Alan Oberdeck Books



Polio Graduate 1953
I am Alan M. Oberdeck a APPA member since the 80’s when we met at Emory. I was born in Edgerton,
Wisconsin Feb. 1940. I grew up on a dairy farm 4 miles west of Edgerton. In addition to the cows we
raised tobacco. I attended a one room 8 grade country school.
In 1952 I had “plans’! Puberty had really hit me that spring and I was attracted to a special girl, I was
bored with farm life and when I became 16 I was going to get a motorcycle and head for California.
While working in the fields that summer I had the time to think about and plan my escape. School
started the day after Labor Day and I couldn’t wait to get back.
The Sunday of Labor Day weekend we were working in the tobacco field after we got home from church.
I felt dizzy and sick so dad sent me to the house. The next day (Labor Day) I had to sit on the potty and I
was so weak I had to call for mom to get me back to bed. Instead of going to school the next day my
dad carried me into the doctor’s office. I had a spinal tap after which I was too dizzy to even sit up. It
showed I had polio. I was hospitalized in Janesville, Wisconsin. I was devastated! So much for the plans
I had made for school that year.
I spent three weeks in the Janesville hospital and was treated by a bone doctor who measured me for
full body braces. At that time I could only use my left hand as the rest of my body was so weak. I didn’t
know it, but I had what at that time was called spinal polio and bulbar polio, but no iron lungs were open
so I never was placed in a lung.
My dad, through some 4-H acquaintances was put in contact with a person who knew of the Sister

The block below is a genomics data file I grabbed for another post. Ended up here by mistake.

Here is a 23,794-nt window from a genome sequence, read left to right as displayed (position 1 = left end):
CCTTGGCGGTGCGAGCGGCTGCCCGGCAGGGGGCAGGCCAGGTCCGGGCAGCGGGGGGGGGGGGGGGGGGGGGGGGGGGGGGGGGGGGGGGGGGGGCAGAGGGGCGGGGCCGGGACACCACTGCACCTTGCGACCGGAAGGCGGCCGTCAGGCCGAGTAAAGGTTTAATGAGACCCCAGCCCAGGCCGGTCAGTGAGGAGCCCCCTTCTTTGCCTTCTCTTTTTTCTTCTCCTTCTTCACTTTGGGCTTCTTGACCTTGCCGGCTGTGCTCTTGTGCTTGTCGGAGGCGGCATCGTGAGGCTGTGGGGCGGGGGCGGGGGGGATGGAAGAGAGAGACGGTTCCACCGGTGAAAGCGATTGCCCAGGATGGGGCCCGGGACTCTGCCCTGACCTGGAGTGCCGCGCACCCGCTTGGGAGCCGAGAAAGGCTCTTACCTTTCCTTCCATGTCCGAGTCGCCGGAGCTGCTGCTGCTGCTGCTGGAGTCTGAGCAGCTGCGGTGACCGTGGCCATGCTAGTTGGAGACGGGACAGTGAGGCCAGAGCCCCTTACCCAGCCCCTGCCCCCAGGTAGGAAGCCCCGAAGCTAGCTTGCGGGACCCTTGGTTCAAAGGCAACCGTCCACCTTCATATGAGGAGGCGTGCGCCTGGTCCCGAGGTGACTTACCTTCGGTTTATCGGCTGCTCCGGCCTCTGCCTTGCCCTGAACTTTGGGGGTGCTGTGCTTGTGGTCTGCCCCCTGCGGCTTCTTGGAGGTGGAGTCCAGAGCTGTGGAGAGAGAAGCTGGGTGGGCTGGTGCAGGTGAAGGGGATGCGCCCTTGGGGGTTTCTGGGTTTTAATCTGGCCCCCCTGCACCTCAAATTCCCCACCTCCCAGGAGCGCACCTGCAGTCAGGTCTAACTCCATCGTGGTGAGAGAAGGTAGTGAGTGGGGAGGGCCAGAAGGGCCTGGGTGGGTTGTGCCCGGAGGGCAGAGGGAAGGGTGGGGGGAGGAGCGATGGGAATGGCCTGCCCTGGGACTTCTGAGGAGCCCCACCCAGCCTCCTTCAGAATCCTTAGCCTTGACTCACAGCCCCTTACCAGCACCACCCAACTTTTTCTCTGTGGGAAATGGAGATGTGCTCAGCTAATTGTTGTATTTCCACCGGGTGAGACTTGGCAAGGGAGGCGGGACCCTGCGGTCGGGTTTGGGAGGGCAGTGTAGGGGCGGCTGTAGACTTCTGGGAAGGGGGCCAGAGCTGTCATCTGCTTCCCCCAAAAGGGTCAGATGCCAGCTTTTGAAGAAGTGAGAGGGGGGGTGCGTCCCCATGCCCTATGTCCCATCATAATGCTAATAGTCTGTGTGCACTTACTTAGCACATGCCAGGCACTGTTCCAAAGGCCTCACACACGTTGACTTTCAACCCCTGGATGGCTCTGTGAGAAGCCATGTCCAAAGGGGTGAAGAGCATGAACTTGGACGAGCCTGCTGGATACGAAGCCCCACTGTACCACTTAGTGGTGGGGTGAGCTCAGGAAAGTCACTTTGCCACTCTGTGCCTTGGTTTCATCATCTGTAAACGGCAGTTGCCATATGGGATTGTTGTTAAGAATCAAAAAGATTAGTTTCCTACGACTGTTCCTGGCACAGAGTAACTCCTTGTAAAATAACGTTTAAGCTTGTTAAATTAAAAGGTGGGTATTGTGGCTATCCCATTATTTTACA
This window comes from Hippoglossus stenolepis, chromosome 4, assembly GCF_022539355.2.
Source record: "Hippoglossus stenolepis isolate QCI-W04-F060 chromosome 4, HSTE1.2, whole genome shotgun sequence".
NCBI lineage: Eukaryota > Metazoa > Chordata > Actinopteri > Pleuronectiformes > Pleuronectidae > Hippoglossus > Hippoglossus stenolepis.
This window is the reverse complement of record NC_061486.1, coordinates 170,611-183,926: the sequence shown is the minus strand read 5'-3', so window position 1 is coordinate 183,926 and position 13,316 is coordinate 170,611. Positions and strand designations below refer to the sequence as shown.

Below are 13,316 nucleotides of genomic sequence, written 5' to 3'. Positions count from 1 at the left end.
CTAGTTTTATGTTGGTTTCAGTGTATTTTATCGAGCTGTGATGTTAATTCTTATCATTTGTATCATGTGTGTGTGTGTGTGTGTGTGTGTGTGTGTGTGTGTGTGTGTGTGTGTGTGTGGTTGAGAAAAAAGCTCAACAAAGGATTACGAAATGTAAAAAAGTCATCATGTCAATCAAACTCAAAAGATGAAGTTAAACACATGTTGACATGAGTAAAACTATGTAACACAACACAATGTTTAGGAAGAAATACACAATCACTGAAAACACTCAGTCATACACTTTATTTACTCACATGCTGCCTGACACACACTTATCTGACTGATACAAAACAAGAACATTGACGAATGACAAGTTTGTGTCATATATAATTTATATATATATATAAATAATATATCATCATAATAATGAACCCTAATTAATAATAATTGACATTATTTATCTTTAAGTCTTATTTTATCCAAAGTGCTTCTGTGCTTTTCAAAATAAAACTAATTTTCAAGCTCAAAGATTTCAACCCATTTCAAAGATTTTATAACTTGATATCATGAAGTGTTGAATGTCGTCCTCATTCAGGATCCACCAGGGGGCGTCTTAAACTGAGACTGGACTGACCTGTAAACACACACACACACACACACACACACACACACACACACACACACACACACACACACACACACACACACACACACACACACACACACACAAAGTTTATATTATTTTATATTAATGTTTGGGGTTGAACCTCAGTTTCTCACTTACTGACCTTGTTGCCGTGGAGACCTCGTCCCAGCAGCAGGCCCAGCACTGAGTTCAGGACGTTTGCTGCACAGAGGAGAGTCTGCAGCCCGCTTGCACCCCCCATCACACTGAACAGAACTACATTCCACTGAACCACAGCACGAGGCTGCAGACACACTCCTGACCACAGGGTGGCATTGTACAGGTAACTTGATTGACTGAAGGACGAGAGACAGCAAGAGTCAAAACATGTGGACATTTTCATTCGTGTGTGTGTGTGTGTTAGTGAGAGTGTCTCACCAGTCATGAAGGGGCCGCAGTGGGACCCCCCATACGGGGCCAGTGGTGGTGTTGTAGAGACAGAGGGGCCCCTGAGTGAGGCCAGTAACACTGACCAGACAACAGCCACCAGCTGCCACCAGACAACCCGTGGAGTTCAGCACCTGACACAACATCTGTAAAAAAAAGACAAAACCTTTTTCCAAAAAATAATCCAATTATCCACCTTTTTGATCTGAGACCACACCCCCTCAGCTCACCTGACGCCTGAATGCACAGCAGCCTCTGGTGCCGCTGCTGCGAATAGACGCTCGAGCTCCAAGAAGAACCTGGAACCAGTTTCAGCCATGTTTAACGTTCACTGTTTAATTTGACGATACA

Kenny Institute In Minneapolis, Minnesota, a polio treatment center. I was taken there and spent six
months in recovery.
When I was discharged I was able to walk with shortened wood crutches called “Kenny Sticks”. My body
was very weak, the right leg developed 1 inch shorter than my left and my right knee developed two
joints, I had to be careful when I walked and my right ankle wore a brace inside my shoe. At Sister
Kenny it was drummed into us that it was a competitive world and if we were to succeed we had to be
better than our competition to cover our disabilities.
I could not farm, I got an Associate Degree in Metallurgy, worked in a lab, worked as a draftsman and a
Design Engineer. I went back to school and earned a Bachelor of Arts Degree and spent 35 years as a
traveling Salesman, most of the time covering 17 states although for a period of time I covered the
whole U. S. Canada and some of Mexico. The travel was exhausting, but I was able to rest between sales
calls. To the company I denied any probl;ems and put on a great sheared. I retired at age 66 and
became an author with six books in print.
I married my sweetheart in 1962 and we celebrated our 60 th this year. We have four children, 13
grandchildren and 16 great-grandchildren. I now walk with a walker and don’t go many places.

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